Certainly. I think the key element of fun is just to pay attention attentively to each other in a relaxed atmosphere. And this relaxed atmosphere is what makes this pro-social part of social infrastructures work. I often compare the kind of conversation we have, our join platform - polis, PTT, and so on - is the digital equivalent of a university campus or a public park, where fun is to be had. Because in 2016, we classified the budget to implement the investment into those digital commons, as infrastructure budget. Prior to that, only things made from concrete, like concrete bridges and buildings, qualified for infrastructure budget. But after 2016, we say these digital commons, where people can relax and have fun, is as important as the physical parks. Because if we don't invest in those, then the citizens will be forced to not have fun, but rather talk about public issues, like Uber or whatever, in Facebook, which would be like talking in a nightclub with very loud music, smoke-filled room, you have to shout to get hurt, private bouncers, addictive drinks, I can go on. I don't have anything against the entertainment sector, but it's not the place to relax and have these kind of pro-sociality, conviviality to talk about public matters. And this is also the answer to your second question, because when people get into the mood of co-creation, they're not captured by the outrage or polarization that concentrates energy on vengefulness or discrimination. Rather, people will be encouraged to try out their own way. If people criticize that the map of masks is not usable for elderly people, people can say, just go ahead and make a chat bot. Or for people with really seeing difficulties, people can say go ahead and make a voice assistance. And with more than 100 different applications in just the first week of the Mask Map, what we did as a government is not procurement, which tend to be slow, but reverse procurement. Like we are the vendor, we look at what they need in terms of data quality, addressing data pilots and so on, and we make sure that we fix those things in our data pipeline, but the people facing part is always from the social sector, the civil technologists. And so that helps with the resilience. Actually, the communication tool called Line that we use a lot in Taiwan, if I understand correctly, was born from the great earthquake where people need to communicate without going through the old or broken communication infrastructures. So again, trusting the citizens is the key to resilience, because people closest to the pain already have an idea of how to address the suffering. But if you don't empower them with the commons, with the amplification of their innovation through reverse procurement, they will be stuck. And their solution only work on the very local way. So our work as the state is just to amplify the norms set by the social sectors, by the people closest to the disaster and the suffering.MIYASAKA Manabu (Vice Governor of Tokyo)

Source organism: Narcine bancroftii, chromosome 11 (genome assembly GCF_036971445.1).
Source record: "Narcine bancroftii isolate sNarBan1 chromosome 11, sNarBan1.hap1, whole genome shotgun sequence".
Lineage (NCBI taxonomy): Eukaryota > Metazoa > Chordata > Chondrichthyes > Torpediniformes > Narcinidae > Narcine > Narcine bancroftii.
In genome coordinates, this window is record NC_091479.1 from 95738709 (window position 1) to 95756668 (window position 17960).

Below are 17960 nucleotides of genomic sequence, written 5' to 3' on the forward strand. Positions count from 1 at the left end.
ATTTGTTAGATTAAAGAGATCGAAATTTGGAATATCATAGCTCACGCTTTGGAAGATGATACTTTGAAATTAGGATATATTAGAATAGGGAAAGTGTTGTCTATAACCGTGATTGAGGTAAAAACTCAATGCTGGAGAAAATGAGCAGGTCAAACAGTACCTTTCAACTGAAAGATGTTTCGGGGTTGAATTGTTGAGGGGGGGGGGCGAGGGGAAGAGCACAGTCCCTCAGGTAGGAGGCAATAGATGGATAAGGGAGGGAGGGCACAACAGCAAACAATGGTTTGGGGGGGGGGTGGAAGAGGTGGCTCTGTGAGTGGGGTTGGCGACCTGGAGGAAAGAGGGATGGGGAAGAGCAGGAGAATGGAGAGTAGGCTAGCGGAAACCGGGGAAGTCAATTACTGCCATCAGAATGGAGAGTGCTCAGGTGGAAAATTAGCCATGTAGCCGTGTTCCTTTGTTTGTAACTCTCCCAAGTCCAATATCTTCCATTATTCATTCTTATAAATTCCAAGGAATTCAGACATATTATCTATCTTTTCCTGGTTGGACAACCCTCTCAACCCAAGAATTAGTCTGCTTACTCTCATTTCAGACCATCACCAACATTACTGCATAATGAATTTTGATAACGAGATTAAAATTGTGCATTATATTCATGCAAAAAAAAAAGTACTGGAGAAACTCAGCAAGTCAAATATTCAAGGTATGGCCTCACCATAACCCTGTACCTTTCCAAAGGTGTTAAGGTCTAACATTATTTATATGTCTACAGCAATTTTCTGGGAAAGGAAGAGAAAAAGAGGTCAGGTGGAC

Thank you. I'd like to receive one comment from each member for Minister Tang. So, Kawaguchi-san please.KAWAGUCHI Mariko (Experts)